team manager and Blue Jays scout Jim Ridley dies
TORONTO Jim Ridley managed the national team at the 1988 Olympics and scouted and signed several Canadians for the Toronto Blue Jays.
But regardless of where he was coaching, he was never too big to spend time with any player, talented or not, provided he was willing to work hard and show some effort.
"He'd work with anyone who wanted to work at the game," said Greg Hamilton, Baseball Canada's director of national teams. "You'd see him at a park trying to help out kids and pass his knowledge on, didn't matter if it was the greatest talent in the world, or just some passionate young player."
It's that devotion to the game that made him so beloved in Canadian baseball circles. Ridley died Friday morning of cancer at Joseph Brant Memorial Hospital in Burlington, Ont., leaving many in the sport across the country mourning his loss.
Ridley was 64.
"The one thing I could say about Jim is he had an incredible love and passion for baseball," said Kevin Briand, the director of Canadian scouting for the Blue Jays who played for Ridley with the national junior team.
"At tryout camps, you'd see him working with some kid who doesn't throw well and definitely was not a prospect, and he was just trying to help the kid get better."
A schoolteacher in Stewarttown, Ont., baseball was definitely Ridley's passion, reaching the upper levels of the sport in this country after playing minor-league baseball in the Atlanta Braves system.
He managed the national junior team from 1983-88, winning a pair of world bronze medals, and later led the senior team into the Seoul Games.
His trip to the Olympics included Canada's stunning 8-7 win over the eventual gold medallist United States, its only victory in the preliminary round.
Ridley would also lead Canadian teams into the Pacific Cup, the Student Games, the world seniors and eventually the 1991 Pan American Games, which featured one of the country's most infamous baseball moments.
The Canadians were involved in a testy game with Mexico which exploded into a wild brawl in the sixth inning, an incident the mild-mannered Ridley was powerless to prevent in a charged environment before a hostile Cuban crowd.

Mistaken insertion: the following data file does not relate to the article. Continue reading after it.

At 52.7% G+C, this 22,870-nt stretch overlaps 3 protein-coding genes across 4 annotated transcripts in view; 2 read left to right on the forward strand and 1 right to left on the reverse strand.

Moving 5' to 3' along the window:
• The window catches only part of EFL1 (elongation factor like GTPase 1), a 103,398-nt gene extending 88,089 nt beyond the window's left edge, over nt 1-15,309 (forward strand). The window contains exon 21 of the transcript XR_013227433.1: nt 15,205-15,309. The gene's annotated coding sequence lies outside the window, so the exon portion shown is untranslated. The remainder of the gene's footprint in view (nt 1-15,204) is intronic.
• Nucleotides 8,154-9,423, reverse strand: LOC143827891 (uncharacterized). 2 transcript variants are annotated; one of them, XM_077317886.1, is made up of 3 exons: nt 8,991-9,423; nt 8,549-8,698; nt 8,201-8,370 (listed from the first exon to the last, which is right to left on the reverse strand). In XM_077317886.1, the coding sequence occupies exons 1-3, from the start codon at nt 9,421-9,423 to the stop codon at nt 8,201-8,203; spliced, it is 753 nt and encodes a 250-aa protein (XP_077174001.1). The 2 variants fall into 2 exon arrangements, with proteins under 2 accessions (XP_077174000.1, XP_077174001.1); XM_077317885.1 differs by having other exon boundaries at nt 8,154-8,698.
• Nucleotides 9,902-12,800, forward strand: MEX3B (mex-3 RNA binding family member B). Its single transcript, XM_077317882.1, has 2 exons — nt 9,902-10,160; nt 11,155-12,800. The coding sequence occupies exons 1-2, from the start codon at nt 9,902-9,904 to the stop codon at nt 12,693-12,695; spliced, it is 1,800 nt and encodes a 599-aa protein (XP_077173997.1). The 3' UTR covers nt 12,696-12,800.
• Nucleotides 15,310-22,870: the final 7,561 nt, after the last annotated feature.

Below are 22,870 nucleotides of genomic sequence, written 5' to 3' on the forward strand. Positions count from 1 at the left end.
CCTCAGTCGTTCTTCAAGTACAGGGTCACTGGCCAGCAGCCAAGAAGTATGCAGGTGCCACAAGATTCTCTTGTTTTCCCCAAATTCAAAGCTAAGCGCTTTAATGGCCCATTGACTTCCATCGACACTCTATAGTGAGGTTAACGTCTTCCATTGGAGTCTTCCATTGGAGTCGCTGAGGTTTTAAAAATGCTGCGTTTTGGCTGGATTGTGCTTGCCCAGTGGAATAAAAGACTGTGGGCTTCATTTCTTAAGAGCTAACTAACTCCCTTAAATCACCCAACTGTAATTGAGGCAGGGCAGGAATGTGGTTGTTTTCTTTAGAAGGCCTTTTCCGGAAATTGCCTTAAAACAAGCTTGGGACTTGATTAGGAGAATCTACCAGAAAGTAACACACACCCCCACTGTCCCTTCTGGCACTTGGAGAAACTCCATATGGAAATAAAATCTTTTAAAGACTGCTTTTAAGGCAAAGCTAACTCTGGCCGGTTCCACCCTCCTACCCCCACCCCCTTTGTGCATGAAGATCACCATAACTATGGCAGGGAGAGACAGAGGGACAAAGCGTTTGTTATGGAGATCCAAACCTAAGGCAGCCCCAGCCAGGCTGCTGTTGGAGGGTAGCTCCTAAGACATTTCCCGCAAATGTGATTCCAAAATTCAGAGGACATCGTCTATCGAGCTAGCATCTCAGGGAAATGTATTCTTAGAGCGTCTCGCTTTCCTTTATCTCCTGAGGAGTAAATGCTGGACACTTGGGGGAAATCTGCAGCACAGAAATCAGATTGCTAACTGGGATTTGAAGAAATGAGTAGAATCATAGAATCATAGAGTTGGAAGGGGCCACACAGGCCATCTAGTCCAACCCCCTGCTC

It's all part of a well-respected legacy he left behind at Baseball Canada, an organization he was always helping out.
"He truly was what you would call a baseball man through and through," said Hamilton. "He managed the junior national team, the Olympic team and he was a very loyal and devoted supporter of Canadian baseball.
"He deeply cared about the game and his life was in so many ways devoted to the betterment of the (Canadian) game in that context. He was a huge part of the family."
The Toronto-born Ridley joined the Blue Jays as a scout in 1976, coached with the Medicine Hat Blue Jays from 1978-80, and scouted for the team until 2002.
"Jim is a longtime friend," interim Blue Jays CEO Paul Beeston said in a release. "He made a huge contribution to baseball in Canada and helped the Blue Jays establish roots across Canada.
"The results of his fine work, much of it done at the grass-roots level, helped to create a foundation for the success that so many Canadian players now enjoy at all levels."
Canadians Paul Spoljaric, David Corrente and Clint Lawrence are among the players he scouted and signed. In recent years he had been working as a scout for the Minnesota Twins.
"I will never forget Jim's passion for baseball, it was infectious to all those around him," said Blue Jays scouting director Jon Lalonde. "His energy to teach, to evaluate and to work with young players was truly special."
Ridley leaves behind daughter Shannon, sons Jeremy and Shayne. Funeral arrangements were pending.